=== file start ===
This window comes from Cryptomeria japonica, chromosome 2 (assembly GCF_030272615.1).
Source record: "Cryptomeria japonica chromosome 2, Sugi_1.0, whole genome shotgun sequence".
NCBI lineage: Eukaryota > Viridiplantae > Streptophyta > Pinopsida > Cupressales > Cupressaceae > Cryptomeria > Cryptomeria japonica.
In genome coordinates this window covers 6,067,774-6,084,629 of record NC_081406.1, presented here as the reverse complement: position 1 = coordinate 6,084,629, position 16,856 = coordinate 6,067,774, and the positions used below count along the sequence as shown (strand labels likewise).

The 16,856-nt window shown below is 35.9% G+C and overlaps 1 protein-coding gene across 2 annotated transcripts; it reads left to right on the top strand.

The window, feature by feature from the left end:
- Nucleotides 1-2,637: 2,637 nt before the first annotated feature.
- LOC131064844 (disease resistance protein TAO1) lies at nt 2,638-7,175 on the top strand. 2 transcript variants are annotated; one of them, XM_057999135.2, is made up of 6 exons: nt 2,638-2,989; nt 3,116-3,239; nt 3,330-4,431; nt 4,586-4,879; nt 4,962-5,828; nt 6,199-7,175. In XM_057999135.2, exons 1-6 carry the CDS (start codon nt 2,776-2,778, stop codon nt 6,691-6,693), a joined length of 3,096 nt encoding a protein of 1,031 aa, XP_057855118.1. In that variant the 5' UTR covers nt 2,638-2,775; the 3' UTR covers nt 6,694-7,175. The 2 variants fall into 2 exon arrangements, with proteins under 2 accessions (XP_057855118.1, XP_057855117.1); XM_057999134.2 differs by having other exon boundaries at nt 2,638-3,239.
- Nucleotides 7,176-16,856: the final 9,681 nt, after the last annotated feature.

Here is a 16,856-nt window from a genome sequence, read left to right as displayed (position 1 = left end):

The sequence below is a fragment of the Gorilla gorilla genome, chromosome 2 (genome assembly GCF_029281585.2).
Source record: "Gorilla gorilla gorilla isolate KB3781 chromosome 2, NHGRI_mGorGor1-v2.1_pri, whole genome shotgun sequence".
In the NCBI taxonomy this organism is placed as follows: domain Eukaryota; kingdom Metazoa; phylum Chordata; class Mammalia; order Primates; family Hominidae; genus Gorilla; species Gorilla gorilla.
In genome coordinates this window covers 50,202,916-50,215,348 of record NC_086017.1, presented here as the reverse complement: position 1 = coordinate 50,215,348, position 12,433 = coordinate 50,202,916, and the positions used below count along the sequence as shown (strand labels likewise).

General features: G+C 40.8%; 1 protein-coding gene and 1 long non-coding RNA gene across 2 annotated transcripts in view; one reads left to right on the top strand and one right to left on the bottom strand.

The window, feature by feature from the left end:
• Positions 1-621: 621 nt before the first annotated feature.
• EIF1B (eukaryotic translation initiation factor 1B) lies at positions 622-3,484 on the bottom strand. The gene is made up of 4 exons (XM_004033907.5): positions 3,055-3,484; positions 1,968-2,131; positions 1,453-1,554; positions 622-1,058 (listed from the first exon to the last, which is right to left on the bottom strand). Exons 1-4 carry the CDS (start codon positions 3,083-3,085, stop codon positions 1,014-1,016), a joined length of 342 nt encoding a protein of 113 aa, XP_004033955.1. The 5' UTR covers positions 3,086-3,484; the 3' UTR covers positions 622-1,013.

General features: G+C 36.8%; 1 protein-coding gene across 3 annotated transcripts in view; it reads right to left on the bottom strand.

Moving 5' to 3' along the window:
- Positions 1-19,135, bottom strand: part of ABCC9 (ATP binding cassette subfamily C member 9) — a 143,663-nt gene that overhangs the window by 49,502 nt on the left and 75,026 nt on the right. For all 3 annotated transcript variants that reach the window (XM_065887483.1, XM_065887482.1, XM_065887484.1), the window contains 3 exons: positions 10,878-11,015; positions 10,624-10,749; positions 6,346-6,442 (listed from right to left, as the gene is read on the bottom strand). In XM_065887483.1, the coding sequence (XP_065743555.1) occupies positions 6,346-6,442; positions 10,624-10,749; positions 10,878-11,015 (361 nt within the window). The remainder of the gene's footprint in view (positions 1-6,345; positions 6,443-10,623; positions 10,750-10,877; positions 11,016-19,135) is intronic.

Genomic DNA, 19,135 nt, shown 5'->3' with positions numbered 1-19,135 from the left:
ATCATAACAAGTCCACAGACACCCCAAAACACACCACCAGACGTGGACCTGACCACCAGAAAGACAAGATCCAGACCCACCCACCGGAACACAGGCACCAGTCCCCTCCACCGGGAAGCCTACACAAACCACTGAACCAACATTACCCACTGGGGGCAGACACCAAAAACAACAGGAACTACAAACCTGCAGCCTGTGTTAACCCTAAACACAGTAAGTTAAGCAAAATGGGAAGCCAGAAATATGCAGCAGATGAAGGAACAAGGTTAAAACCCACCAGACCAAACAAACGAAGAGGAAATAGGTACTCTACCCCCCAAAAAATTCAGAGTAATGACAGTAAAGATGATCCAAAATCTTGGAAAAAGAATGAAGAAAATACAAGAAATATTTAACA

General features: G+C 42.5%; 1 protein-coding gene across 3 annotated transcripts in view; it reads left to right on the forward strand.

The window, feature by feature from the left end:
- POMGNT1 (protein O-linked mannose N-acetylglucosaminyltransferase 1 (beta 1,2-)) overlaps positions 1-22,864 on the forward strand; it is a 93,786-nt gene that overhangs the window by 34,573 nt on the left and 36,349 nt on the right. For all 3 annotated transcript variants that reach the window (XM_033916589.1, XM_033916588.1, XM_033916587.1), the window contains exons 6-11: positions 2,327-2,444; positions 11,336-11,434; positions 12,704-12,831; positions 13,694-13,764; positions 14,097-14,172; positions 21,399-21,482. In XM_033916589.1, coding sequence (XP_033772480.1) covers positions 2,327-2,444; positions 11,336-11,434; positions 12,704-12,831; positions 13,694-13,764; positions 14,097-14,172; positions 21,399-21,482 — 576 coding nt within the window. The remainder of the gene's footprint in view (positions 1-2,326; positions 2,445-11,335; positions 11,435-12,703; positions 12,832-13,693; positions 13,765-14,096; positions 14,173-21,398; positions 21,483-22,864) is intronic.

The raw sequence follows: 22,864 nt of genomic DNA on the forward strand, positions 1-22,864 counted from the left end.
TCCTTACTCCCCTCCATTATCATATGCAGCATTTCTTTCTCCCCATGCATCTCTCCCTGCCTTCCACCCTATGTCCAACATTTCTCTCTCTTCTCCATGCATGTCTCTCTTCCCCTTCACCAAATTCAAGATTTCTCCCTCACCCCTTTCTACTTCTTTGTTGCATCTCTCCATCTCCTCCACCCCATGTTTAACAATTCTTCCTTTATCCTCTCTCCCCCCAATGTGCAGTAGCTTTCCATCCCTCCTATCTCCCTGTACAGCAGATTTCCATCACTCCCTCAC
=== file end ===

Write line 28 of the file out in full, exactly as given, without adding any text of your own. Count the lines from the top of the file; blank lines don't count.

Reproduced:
TCCTTACTCCCCTCCATTATCATATGCAGCATTTCTTTCTCCCCATGCATCTCTCCCTGCCTTCCACCCTATGTCCAACATTTCTCTCTCTTCTCCATGCATGTCTCTCTTCCCCTTCACCAAATTCAAGATTTCTCCCTCACCCCTTTCTACTTCTTTGTTGCATCTCTCCATCTCCTCCACCCCATGTTTAACAATTCTTCCTTTATCCTCTCTCCCCCCAATGTGCAGTAGCTTTCCATCCCTCCTATCTCCCTGTACAGCAGATTTCCATCACTCCCTCAC